Local artist brings together art, poetry and love of Block Island
Ted Merritt believes in human possibility. And every page of his new book, “My Art, My Love and Block Island” attests to that outlook.
Indeed, the slim volume that looks much like an artist’s workbook teems with reproductions of Merritt’s paintings, which themselves reflect his deep love of the sea and of the island. These are punctuated by a number of poems and philosophical reflections, which illustrate the ways in which individual perspective and choice invest human actions.
On opening the book, the first painting encountered is “Fish Aboard” in which the artist depicts a double-ender, the foremost mode of travel for islanders during the 18th and 19th centuries.
Considered by many as one of the most seaworthy vessels ever built, Merritt describes it “as a small versatile craft that could sail well in heavy air and carry a good load of fish.” Merritt offers a kind of paean to the double-ender, which he sees as a metaphor for the endurance of islanders, and which becomes for him an expression of his personal outlook.
“To me, [the double-ender] is a symbol of resilience and happiness and the island’s value system,” he said. Essentially, Merritt finds altruism as the force behind islanders’ decisions and actions, which he believes lead to personal happiness.
“We must realize the natural potential for kindness, cooperation and happiness... Islanders are kind, cooperate and seek happiness,” he said.
Many of Merritt’s paintings reflect his deep love of sailing. In fact, one page opens with the simple headline: “And sailing... ” On it, he defines this passion as “an escape mechanism from the ‘worry’ world...”
He goes on to explain the seamless interaction of a crew as they prepare for the race: “We countdown the time at which we must be on the starting line going full speed toward the windward mark.”
He adds, “Our rig is tuned to the expected conditions. Each turnbuckle has been adjusted... in accordance with tension needed on the shrouds, which hold up the mast and shape the sails.... We support each other in an altruistic way and we are happy.”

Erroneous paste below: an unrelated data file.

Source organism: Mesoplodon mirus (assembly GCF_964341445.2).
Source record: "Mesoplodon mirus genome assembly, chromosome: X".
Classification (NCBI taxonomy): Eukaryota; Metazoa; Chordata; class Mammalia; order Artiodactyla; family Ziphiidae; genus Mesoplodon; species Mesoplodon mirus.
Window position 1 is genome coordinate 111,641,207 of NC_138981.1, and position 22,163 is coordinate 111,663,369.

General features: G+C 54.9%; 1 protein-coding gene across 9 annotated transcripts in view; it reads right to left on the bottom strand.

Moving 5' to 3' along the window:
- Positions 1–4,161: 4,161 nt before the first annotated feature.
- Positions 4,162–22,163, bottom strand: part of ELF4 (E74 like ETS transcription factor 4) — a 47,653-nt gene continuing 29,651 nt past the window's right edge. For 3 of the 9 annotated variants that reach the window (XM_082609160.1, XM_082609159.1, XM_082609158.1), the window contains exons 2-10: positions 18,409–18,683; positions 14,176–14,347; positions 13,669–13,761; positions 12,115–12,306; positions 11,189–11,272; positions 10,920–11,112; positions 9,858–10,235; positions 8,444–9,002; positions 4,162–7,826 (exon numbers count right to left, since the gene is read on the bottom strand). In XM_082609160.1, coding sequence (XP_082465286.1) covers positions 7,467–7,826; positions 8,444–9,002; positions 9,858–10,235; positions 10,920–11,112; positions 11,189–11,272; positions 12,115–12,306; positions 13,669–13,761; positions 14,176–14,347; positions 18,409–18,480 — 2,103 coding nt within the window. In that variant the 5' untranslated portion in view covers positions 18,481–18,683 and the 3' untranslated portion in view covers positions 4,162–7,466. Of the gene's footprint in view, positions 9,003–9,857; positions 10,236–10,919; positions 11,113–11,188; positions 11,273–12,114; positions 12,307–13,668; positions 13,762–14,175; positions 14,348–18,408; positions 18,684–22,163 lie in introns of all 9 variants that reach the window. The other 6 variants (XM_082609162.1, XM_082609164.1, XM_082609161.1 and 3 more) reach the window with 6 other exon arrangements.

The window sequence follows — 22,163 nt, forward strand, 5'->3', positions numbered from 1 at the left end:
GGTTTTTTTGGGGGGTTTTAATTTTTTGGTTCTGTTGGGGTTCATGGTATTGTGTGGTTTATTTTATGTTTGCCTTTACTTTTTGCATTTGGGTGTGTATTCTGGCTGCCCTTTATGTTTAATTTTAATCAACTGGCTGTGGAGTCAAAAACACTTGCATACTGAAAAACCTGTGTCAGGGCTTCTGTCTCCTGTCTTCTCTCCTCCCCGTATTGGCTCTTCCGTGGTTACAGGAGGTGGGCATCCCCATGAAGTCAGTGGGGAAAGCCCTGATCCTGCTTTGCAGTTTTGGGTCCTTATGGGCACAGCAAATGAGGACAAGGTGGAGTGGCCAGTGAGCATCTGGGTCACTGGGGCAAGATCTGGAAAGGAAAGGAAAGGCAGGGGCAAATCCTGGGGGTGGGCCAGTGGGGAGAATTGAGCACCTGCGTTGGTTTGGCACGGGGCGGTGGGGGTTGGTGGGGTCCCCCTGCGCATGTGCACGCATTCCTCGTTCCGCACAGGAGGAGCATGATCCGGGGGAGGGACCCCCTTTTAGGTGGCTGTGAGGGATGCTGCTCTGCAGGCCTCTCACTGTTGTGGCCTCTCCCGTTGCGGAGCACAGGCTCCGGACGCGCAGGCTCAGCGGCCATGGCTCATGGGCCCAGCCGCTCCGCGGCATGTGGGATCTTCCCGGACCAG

Not even half-way into the book, it becomes clear that Merritt finds the “combination of wind, tide and weather pressure patterns change the beach every day” affecting the island profoundly. “When the temperature is right,” he said, “the sun is bright, the sky is blue and the waves are lazy. It is good.”
The artist-writer celebrates Block Island not only in relation to the sea, but also to the vastness of the sky — day and night. Drawing our attention to the evening sky, Merritt writes that the island “is a wonderful place to stargaze!” He urges his readers to “dream and enjoy” the stillness of night, even as they absorb the “wonder of the sky.”
Merritt, who is a long-time member-artist of the Spring Street Gallery, will feature his latest work from Saturday, Sept. 14 to Sept. 27 — opening with a wine and cheese reception from 5 to 7 p.m. All are invited. Cameron Greenlee will provide entertainment.
In addition to his art, Merritt will showcase his book, which will be made available through the gallery. A portion of his sales from both his art and book will go to Block Island Community Sailing, The Block Island Club, and The Block Island Yacht Club.
Islanders have been long familiar with Ted’s interest in maritime painting and his support for various Block Island sailing organizations.
Interestingly, this year’s show includes paintings of Fred Benson Town Beach that are the result of Merritt’s experimentation with photos he overlays with acrylic paint.
For more than two decades, Merritt and his wife Janet have lived “on and off, full-and part-time” on the island, where “the wind, waves and rugged landscapes” have become such an integral part of shaping the artist’s life.
Merritt will share space with visiting Brooklyn artist Enid Braun and her students, who will show pastel paintings from their five-day Plein Air 2019 workshop on the island this summer. This is the third time Braun has exhibited at the local gallery.
Braun uses urban and nature landscape imagery in mixed-media drawing, pastel, and oil.
She currently teaches private figure drawing classes in her Brooklyn studio and pastel and drawing classes at the Brooklyn Botanic Gardens.